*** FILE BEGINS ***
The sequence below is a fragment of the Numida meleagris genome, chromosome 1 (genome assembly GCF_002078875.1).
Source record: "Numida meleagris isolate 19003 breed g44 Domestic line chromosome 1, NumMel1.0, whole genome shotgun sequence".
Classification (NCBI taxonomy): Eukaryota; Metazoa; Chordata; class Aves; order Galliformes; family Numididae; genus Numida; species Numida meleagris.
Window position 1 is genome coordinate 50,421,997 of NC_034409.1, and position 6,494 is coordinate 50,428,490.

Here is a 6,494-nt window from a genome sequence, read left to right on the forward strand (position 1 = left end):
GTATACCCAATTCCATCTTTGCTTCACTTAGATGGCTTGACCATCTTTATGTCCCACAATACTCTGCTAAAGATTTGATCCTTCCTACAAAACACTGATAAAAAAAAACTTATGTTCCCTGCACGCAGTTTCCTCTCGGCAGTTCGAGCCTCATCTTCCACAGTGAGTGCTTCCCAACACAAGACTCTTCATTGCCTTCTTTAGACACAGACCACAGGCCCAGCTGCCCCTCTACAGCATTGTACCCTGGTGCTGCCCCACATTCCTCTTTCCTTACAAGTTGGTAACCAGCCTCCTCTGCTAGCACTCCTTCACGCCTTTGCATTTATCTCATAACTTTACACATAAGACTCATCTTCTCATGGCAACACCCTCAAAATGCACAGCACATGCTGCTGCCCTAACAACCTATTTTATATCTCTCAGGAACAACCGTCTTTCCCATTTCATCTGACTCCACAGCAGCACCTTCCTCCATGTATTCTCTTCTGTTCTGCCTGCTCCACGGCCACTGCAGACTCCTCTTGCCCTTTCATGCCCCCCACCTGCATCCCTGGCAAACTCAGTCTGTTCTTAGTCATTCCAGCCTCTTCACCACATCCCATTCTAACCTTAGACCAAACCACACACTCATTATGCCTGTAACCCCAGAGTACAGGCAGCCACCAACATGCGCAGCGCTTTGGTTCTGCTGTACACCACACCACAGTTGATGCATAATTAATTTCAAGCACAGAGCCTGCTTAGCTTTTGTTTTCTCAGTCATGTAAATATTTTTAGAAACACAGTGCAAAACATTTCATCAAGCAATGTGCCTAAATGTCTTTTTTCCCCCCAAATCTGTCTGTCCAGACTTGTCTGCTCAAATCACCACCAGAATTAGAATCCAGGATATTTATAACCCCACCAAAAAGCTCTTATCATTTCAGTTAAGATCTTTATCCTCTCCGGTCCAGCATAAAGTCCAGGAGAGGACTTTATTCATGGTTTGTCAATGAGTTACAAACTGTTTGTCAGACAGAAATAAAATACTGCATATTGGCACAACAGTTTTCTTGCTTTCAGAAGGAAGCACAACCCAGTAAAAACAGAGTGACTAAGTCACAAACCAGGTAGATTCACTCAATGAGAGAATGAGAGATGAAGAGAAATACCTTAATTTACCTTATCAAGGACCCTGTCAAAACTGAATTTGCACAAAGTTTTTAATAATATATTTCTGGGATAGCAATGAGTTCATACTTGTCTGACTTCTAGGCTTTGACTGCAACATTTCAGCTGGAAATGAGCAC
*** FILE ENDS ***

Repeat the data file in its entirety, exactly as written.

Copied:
The sequence below is a fragment of the Numida meleagris genome, chromosome 1 (genome assembly GCF_002078875.1).
Source record: "Numida meleagris isolate 19003 breed g44 Domestic line chromosome 1, NumMel1.0, whole genome shotgun sequence".
Classification (NCBI taxonomy): Eukaryota; Metazoa; Chordata; class Aves; order Galliformes; family Numididae; genus Numida; species Numida meleagris.
Window position 1 is genome coordinate 50,421,997 of NC_034409.1, and position 6,494 is coordinate 50,428,490.

Here is a 6,494-nt window from a genome sequence, read left to right on the forward strand (position 1 = left end):
GTATACCCAATTCCATCTTTGCTTCACTTAGATGGCTTGACCATCTTTATGTCCCACAATACTCTGCTAAAGATTTGATCCTTCCTACAAAACACTGATAAAAAAAAACTTATGTTCCCTGCACGCAGTTTCCTCTCGGCAGTTCGAGCCTCATCTTCCACAGTGAGTGCTTCCCAACACAAGACTCTTCATTGCCTTCTTTAGACACAGACCACAGGCCCAGCTGCCCCTCTACAGCATTGTACCCTGGTGCTGCCCCACATTCCTCTTTCCTTACAAGTTGGTAACCAGCCTCCTCTGCTAGCACTCCTTCACGCCTTTGCATTTATCTCATAACTTTACACATAAGACTCATCTTCTCATGGCAACACCCTCAAAATGCACAGCACATGCTGCTGCCCTAACAACCTATTTTATATCTCTCAGGAACAACCGTCTTTCCCATTTCATCTGACTCCACAGCAGCACCTTCCTCCATGTATTCTCTTCTGTTCTGCCTGCTCCACGGCCACTGCAGACTCCTCTTGCCCTTTCATGCCCCCCACCTGCATCCCTGGCAAACTCAGTCTGTTCTTAGTCATTCCAGCCTCTTCACCACATCCCATTCTAACCTTAGACCAAACCACACACTCATTATGCCTGTAACCCCAGAGTACAGGCAGCCACCAACATGCGCAGCGCTTTGGTTCTGCTGTACACCACACCACAGTTGATGCATAATTAATTTCAAGCACAGAGCCTGCTTAGCTTTTGTTTTCTCAGTCATGTAAATATTTTTAGAAACACAGTGCAAAACATTTCATCAAGCAATGTGCCTAAATGTCTTTTTTCCCCCCAAATCTGTCTGTCCAGACTTGTCTGCTCAAATCACCACCAGAATTAGAATCCAGGATATTTATAACCCCACCAAAAAGCTCTTATCATTTCAGTTAAGATCTTTATCCTCTCCGGTCCAGCATAAAGTCCAGGAGAGGACTTTATTCATGGTTTGTCAATGAGTTACAAACTGTTTGTCAGACAGAAATAAAATACTGCATATTGGCACAACAGTTTTCTTGCTTTCAGAAGGAAGCACAACCCAGTAAAAACAGAGTGACTAAGTCACAAACCAGGTAGATTCACTCAATGAGAGAATGAGAGATGAAGAGAAATACCTTAATTTACCTTATCAAGGACCCTGTCAAAACTGAATTTGCACAAAGTTTTTAATAATATATTTCTGGGATAGCAATGAGTTCATACTTGTCTGACTTCTAGGCTTTGACTGCAACATTTCAGCTGGAAATGAGCAC